I have seen New York through many of its lowest lows and highest moments in my lifetime. From “The Bronx is Burning” of the late 1970’s through the boom in this century I know we are a city of resilience.
We are a people who usually make me very proud.
Most of my life, from the time I was 17-years-old, I have also been honored to be associated with the New York Yankees; from batboy to community consultant.
It is as much a part of my DNA as my Latino blood is; that also makes me proud.
Every day I lay in bed. I don’t fall asleep until my youngest son Ricky gets home.
If my older son is working then I won’t have a comfortable night because he works at night. They are two of the most decent people that I’ve ever known.
I must add that I love them like a mother hen. I’m so proud of what they do because they are proud. They want to be the best at what they do. They both made sacrifices to become police officers. My oldest son, Jon-Erik, had a cushiony job at Chase Manhattan Bank and he was good at it. My youngest son Ricky, was playing professional baseball.
They both became Suffolk County Police Officers for the same reason: they wanted to help people. I’m not saying that Ricky was going to be an all-star baseball player because he wasn’t. However, if he had the same passion in baseball as he has at being an honorable police officer then he might have had a chance.
Throughout the years they’ve both gotten to witness firsthand my work for the Yankees.
They got to know the Yankee owner, George Steinbrenner.
They got to see him instill kindness and goodness into me so that I would share what I received from him — to others. He would tell them the importance of what I had to do in these New York communities, so that I could help humankind.
Everyone knows the story of Mr. Steinbrenner catching me outside Yankee Stadium engaging in painting graffiti. Instead of having me arrested he made me a Yankee batboy.
Yet, some people thought he was making a mistake by giving me this opportunity, but as we all got to know about the Boss, we found that you didn’t tell him what to do.
The one thing that he told me was, “Don’t you ever make me look bad.”
I once asked him how I could possibly pay him back?
He responded, “Never forget where you came from and never be afraid to extend a hand to the young people that will follow you.” I’ve always taken his words to heart and I think that my sons live by that code also.
Being a police officer is not always what you see on television.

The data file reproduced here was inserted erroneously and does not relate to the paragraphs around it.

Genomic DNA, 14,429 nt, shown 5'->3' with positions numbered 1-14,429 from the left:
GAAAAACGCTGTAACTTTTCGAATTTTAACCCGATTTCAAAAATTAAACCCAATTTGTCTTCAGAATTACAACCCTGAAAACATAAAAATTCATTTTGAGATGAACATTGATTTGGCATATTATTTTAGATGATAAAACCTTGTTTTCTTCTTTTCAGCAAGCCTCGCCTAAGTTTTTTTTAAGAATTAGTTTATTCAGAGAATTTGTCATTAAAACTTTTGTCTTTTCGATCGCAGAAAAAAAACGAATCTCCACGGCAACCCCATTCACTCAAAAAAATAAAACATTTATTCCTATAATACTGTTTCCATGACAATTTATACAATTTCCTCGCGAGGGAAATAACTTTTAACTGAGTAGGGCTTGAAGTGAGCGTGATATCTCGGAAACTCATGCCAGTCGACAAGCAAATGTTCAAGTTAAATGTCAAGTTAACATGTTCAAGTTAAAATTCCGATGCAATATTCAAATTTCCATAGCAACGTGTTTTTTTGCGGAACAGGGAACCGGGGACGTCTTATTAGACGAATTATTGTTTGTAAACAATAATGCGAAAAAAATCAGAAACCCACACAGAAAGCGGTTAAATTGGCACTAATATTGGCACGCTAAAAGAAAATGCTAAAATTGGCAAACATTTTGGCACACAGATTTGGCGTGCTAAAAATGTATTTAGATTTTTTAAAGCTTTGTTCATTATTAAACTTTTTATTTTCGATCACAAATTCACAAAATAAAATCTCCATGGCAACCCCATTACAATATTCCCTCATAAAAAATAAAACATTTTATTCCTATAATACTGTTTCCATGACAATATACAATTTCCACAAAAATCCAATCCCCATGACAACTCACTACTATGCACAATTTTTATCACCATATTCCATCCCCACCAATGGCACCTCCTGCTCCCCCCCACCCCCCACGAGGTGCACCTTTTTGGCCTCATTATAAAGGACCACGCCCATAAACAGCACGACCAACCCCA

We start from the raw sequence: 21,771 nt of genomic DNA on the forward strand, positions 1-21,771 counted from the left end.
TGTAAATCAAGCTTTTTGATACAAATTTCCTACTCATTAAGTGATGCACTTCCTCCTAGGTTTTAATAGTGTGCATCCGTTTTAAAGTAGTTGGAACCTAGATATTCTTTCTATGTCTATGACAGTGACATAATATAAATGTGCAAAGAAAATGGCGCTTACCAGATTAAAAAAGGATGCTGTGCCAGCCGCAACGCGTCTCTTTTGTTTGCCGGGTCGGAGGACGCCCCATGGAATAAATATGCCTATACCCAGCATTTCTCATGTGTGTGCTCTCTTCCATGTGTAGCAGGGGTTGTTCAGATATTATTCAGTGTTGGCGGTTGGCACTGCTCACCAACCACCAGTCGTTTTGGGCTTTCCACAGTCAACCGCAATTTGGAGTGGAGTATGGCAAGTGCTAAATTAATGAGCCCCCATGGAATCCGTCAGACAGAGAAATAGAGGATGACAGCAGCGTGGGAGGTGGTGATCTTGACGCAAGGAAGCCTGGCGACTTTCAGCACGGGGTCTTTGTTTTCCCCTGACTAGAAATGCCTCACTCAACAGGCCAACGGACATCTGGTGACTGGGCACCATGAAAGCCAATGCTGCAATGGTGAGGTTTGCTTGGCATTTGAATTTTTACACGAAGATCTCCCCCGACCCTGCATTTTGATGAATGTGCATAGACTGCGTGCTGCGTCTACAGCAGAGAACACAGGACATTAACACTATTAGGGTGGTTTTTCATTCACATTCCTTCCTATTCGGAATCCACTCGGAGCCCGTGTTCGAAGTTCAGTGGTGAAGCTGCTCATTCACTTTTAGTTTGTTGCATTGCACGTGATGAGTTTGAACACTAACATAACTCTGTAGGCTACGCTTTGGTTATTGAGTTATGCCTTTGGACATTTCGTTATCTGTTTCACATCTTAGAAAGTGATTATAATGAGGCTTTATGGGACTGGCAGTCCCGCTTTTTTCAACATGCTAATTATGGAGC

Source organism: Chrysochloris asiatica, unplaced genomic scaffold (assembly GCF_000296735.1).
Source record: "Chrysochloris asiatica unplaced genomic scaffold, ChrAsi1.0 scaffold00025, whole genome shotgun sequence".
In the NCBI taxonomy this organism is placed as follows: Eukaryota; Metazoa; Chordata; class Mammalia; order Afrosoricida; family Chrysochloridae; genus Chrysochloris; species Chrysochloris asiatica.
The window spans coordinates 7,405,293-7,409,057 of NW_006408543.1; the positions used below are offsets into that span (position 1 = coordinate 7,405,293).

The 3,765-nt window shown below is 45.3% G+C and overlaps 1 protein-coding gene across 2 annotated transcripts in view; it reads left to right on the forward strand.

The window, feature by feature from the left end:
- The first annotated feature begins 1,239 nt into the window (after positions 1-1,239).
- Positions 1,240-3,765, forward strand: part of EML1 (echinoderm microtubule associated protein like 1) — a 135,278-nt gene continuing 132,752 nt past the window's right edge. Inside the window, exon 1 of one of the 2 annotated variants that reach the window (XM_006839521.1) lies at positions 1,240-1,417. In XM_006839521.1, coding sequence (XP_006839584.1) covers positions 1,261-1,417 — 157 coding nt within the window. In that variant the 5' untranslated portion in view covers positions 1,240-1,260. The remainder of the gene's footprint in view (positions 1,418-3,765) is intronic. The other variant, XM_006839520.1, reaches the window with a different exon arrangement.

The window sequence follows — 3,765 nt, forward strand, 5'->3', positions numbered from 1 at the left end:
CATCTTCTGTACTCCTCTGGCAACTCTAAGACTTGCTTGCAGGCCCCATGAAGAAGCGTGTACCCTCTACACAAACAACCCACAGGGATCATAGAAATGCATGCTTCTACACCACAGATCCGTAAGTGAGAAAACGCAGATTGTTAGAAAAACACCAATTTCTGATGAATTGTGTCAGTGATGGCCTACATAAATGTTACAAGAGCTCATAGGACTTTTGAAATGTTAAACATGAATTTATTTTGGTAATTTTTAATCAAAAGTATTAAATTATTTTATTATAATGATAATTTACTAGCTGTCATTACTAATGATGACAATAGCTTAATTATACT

Last week my son, Jon-Erik got a call about a mother going into labor. As a result, he delivered his fourth baby. Another time a baby wasn’t breathing and he had to clear the infant’s throat in a difficult procedure.
When the baby started to breathe Jon-Erik cried with joy.
Today — he is that child’s godfather.
With Ricky, I had the scare of my life because I was pulled out of a theater because he was involved in a shootout and taken to a hospital. I didn’t know if he was OK.
My eyes were filled with tears because I was so scared.
I thank God that Ricky was alright. He was not shot as was my first thought.
These days I attend these protest rallies because I want to respect the cause.
I have always been a fan of Dr. Martin Luther King — and peaceful protest.
I also want to see young people do the right thing.
I want them to know why they are there and not because “Joe from upstairs ” is going.
I also fear for the safety of our police officers and want people to understand that almost every one tries to do the right thing. Coming from the streets of the Bronx, Brooklyn and Queens, I’ve had my fair share of experience with NYPD and I will say that most of the time I thanked God that they were there.
The past couple of weeks were no different.
While I attended a rally with my Yankee cap on, I almost got into a bit of a scuffle with some young people who were looking only for trouble; they ignored all the peaceful protesting going on around them and wanted to spark violence.
In all honesty it was my Yankee cap, which many young people identify with, and the kindness and calm of others, including several police officers, that diffused a very ugly situation, helping instill calm.
And speaking of the Yankees, baseball, even on these streets, remains common-ground for discussons. The amount of Yankees hats that I saw in the crowd, from every walk of life, is astounding.
If baseball returns would it help ease tensions?
I’d like to think so, because it’s common-ground for so many.
We need the game just like we need healthy discussion, and we need the helping presence of good people in law enforcement. During our darkest moments in our country’s history, baseball was always there. I’m not saying that it will settle everything, but many of the protesters who know me always had the same question, “When is baseball coming back?”
As someone who has seen this escalating from so many sides, the community as well as from the badge, I am hopeful that we will all meet in a proper place. We need to listen, we need to learn and we need to grow together. It’s not easy. I have seen us overcome issues before and use sport, and baseball, as a unifying point, and I think we will again. Until that happens we need to be smart, be safe, and keep finding common ground.
I thank my kids and all who are in public service, and I thank all people for believing in America. I have great faith that we all just want to make it better.